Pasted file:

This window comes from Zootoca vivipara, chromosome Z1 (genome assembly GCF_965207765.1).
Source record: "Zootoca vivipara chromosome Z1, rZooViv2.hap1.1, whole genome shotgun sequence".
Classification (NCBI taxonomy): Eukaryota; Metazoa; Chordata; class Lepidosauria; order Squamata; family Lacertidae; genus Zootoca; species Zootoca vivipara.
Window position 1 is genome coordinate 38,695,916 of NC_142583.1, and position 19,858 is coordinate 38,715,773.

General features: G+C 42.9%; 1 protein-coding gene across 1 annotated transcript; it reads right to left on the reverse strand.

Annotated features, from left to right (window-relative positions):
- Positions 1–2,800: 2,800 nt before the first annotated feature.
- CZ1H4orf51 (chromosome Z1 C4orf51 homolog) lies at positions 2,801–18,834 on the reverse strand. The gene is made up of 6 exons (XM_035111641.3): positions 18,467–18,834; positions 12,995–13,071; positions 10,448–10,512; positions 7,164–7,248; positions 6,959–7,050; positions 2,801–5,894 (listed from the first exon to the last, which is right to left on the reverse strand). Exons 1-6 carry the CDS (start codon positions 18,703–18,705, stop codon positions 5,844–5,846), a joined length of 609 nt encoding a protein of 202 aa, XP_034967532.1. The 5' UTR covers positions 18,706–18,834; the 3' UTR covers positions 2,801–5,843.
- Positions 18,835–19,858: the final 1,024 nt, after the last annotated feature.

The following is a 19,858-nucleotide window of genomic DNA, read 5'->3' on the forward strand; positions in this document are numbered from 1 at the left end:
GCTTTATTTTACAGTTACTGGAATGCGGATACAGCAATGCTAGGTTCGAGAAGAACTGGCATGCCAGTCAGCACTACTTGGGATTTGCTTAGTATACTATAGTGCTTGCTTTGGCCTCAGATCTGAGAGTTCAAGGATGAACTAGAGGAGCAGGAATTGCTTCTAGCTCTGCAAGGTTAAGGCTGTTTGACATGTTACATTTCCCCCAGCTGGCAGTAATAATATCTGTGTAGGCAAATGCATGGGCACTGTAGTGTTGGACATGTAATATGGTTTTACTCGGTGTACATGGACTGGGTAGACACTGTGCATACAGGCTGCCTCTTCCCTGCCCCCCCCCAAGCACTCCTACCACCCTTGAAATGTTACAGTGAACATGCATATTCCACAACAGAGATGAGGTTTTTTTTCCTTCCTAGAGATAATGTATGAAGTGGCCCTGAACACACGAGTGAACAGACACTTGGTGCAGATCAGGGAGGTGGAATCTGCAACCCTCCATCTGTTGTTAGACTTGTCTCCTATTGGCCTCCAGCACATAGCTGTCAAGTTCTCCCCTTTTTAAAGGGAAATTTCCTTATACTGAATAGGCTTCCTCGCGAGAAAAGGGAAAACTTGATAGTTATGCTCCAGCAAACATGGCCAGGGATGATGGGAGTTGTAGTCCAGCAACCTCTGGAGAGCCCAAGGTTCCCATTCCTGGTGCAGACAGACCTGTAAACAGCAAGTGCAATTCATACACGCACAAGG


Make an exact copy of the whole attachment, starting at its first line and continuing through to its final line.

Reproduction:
This window comes from Zootoca vivipara, chromosome Z1 (genome assembly GCF_965207765.1).
Source record: "Zootoca vivipara chromosome Z1, rZooViv2.hap1.1, whole genome shotgun sequence".
Classification (NCBI taxonomy): Eukaryota; Metazoa; Chordata; class Lepidosauria; order Squamata; family Lacertidae; genus Zootoca; species Zootoca vivipara.
Window position 1 is genome coordinate 38,695,916 of NC_142583.1, and position 19,858 is coordinate 38,715,773.

General features: G+C 42.9%; 1 protein-coding gene across 1 annotated transcript; it reads right to left on the reverse strand.

Annotated features, from left to right (window-relative positions):
- Positions 1–2,800: 2,800 nt before the first annotated feature.
- CZ1H4orf51 (chromosome Z1 C4orf51 homolog) lies at positions 2,801–18,834 on the reverse strand. The gene is made up of 6 exons (XM_035111641.3): positions 18,467–18,834; positions 12,995–13,071; positions 10,448–10,512; positions 7,164–7,248; positions 6,959–7,050; positions 2,801–5,894 (listed from the first exon to the last, which is right to left on the reverse strand). Exons 1-6 carry the CDS (start codon positions 18,703–18,705, stop codon positions 5,844–5,846), a joined length of 609 nt encoding a protein of 202 aa, XP_034967532.1. The 5' UTR covers positions 18,706–18,834; the 3' UTR covers positions 2,801–5,843.
- Positions 18,835–19,858: the final 1,024 nt, after the last annotated feature.

The following is a 19,858-nucleotide window of genomic DNA, read 5'->3' on the forward strand; positions in this document are numbered from 1 at the left end:
GCTTTATTTTACAGTTACTGGAATGCGGATACAGCAATGCTAGGTTCGAGAAGAACTGGCATGCCAGTCAGCACTACTTGGGATTTGCTTAGTATACTATAGTGCTTGCTTTGGCCTCAGATCTGAGAGTTCAAGGATGAACTAGAGGAGCAGGAATTGCTTCTAGCTCTGCAAGGTTAAGGCTGTTTGACATGTTACATTTCCCCCAGCTGGCAGTAATAATATCTGTGTAGGCAAATGCATGGGCACTGTAGTGTTGGACATGTAATATGGTTTTACTCGGTGTACATGGACTGGGTAGACACTGTGCATACAGGCTGCCTCTTCCCTGCCCCCCCCCAAGCACTCCTACCACCCTTGAAATGTTACAGTGAACATGCATATTCCACAACAGAGATGAGGTTTTTTTTCCTTCCTAGAGATAATGTATGAAGTGGCCCTGAACACACGAGTGAACAGACACTTGGTGCAGATCAGGGAGGTGGAATCTGCAACCCTCCATCTGTTGTTAGACTTGTCTCCTATTGGCCTCCAGCACATAGCTGTCAAGTTCTCCCCTTTTTAAAGGGAAATTTCCTTATACTGAATAGGCTTCCTCGCGAGAAAAGGGAAAACTTGATAGTTATGCTCCAGCAAACATGGCCAGGGATGATGGGAGTTGTAGTCCAGCAACCTCTGGAGAGCCCAAGGTTCCCATTCCTGGTGCAGACAGACCTGTAAACAGCAAGTGCAATTCATACACGCACAAGG